The Royalty Theatre didn't have a Patent so couldn't compete with the Patent Theatres of the time and Palmer would eventually have to go to court over the opening of the Theatre and was eventually imprisoned for dept. There is much information on John Palmer here. The respected actor David Garrick made his debut at the Royalty Theatre in the part of Richard the Third.
The Royalty Theatre had opened in 1787 and had a long and varied career. It was known as the East London Theatre from around 1817 for a short time before reverting to its original name, but it was destroyed by fire on the 11th of April 1826 whilst under the Lesseeship of Mr. Dunn. The Theatre's then owner Mr. Vicars had just had the Theatre repainted and the Theatre had reopened on the Easter Monday with a Company including Mr. Booth. The fire was believed to have started because the gas lights on the stage had not been properly extinguished. The Theatre was all but destroyed.
Above - An engraving showing the Brunswick Theatre, Wellclose Square - From The Mirror, March 8th 1828 - The Brunsiwck Theatre was built on the site of the former Royalty Theatre in 1828 but was destroyed shortly afterwards.
A few years after the Royalty Theatre was destroyed by fire a new Theatre called the Royal Brunswick Theatre was constructed on its site. This large Theatre fronted onto Well Street, now Ensign Street, and backed onto Dock Street, and was designed by the architect Stedman Whitwell.
The foundation stone was laid in August 1827 and the new Royal Brunswick Theatre opened some 7 months later on the 25th of February 1828, with a production of 'The Mermaiden's Well'. The Theatre had accommodation for some 2,000 people in its lavish auditorium, which consisted of Pit, two circles of boxes, and a huge gallery.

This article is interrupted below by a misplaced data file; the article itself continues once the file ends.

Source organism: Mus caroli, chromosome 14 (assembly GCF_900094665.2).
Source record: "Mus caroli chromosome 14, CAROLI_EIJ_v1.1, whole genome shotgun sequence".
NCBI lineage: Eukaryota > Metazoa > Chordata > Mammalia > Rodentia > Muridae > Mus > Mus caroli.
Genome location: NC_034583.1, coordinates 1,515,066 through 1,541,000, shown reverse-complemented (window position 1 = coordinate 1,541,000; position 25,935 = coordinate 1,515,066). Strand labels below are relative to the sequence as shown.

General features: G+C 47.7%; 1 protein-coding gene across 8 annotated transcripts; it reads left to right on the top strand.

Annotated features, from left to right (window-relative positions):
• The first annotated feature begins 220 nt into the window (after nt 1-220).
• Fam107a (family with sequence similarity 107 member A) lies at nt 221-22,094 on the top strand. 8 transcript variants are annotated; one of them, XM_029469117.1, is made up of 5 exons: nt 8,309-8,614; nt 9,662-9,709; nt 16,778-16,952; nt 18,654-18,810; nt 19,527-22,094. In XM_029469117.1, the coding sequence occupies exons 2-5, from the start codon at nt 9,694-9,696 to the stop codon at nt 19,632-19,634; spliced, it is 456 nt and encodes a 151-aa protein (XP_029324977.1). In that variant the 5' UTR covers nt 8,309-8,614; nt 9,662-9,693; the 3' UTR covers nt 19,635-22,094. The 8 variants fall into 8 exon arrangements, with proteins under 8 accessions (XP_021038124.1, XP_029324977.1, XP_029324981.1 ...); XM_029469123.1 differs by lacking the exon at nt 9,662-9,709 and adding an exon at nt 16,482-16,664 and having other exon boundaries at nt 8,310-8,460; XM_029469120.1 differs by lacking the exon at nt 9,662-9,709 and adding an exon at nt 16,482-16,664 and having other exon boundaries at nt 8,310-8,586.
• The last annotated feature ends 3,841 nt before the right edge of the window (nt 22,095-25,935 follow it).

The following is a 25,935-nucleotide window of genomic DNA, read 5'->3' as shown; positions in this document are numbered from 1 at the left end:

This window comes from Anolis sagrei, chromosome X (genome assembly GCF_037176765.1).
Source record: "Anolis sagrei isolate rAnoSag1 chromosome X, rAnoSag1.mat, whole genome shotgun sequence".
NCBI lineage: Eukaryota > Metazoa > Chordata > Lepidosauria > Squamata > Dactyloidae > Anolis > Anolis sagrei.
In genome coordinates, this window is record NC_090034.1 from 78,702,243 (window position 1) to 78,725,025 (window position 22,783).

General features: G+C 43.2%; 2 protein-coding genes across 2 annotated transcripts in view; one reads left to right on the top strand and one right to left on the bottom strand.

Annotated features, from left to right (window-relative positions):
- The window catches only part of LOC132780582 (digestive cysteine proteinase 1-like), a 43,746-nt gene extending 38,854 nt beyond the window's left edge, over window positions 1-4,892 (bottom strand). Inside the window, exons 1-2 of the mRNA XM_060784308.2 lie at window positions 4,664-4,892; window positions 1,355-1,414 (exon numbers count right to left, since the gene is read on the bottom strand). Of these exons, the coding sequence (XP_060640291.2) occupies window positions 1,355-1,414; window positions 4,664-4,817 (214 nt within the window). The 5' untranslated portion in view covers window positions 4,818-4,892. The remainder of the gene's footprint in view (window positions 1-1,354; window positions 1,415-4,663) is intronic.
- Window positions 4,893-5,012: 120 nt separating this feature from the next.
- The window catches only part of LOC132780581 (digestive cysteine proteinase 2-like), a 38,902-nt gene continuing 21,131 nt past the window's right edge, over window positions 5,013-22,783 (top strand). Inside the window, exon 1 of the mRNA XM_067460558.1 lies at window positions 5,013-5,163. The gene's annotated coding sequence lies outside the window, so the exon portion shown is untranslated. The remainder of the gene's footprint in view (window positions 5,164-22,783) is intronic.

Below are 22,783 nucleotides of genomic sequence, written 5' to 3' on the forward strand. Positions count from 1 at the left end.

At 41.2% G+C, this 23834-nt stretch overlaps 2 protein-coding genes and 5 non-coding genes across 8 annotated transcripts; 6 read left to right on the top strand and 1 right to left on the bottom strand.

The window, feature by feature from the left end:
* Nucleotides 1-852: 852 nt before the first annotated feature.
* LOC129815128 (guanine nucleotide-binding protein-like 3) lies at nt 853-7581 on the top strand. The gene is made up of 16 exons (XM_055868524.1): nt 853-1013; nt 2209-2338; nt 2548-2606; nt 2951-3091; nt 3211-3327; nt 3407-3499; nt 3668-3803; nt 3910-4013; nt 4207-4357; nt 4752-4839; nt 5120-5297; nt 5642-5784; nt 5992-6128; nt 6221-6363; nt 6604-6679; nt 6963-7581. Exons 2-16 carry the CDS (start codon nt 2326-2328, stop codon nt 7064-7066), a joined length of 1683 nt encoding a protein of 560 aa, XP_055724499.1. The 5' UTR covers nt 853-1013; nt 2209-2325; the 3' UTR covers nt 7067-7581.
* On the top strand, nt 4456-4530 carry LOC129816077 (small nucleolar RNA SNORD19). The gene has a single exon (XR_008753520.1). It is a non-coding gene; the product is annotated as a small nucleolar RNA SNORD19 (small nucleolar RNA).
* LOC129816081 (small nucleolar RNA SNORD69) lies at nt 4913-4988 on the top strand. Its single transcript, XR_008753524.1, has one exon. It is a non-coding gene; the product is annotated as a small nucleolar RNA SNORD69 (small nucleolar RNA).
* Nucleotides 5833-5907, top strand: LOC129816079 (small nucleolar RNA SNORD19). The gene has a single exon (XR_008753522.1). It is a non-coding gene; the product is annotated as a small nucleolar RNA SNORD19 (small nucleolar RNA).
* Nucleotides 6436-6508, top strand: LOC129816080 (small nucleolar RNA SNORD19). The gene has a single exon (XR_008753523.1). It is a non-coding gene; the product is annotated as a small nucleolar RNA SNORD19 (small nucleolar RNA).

Right - The opening programme for the Royal Brunswick Theatre on the 25th of February 1828 - Courtesy Phil Mernick.
In the Theatre's opening programme for the 25th of February, 1828, there are some details of the Theatre's construction which I have transcribed below:-
TO THE PUBLIC
The Proprietors have endeavoured so to construct the Royal Brunswick Theatre, that, as a Public Building; it may be considered an appropriate Ornament to the wealthy and extensive District of Eastern London; and they respectfully hope that their exertions to render it equally attractive and superior as a place of Dramatic Entertainment, will be found worthy the support and encouragement of the Public.
It has been their anxious aim, in completing the interior, to adopt every modern improvement that can at all contribute to its respectability, and to the safety and accommodation of the Audience. These most important objects have been accomplished, at an unlimited expense, by separate entrances, Stair-cases, and spacious fire-proof Vestibules, to every part of the Theatre.
The dress circle boxes are provided, by an arrangement peculiar to this Theatre, with a spacious separate entrance, handsome geometrical stair-case, lobby, no communication with, or approach from, any other part of the Theatre. Particular attention has been paid to this Circle, which is fitted up with superior elegance.
The second circle boxes are approached by a handsome vestibule and separate entrance, stone stair-case, lobby, &c. and are provided with a spacious Saloon, for refreshments, fruit, &c.
The Pit and Pit Boxes are provided with a separate entrance, leading into a spacious fire-proof Vestibule. The Sittings are arranged in a new form, peculiarly adapted for sight and hearing; and the Pit is provided with a handsome Saloon, and with every other suitable convenience for a numerous and respectable company.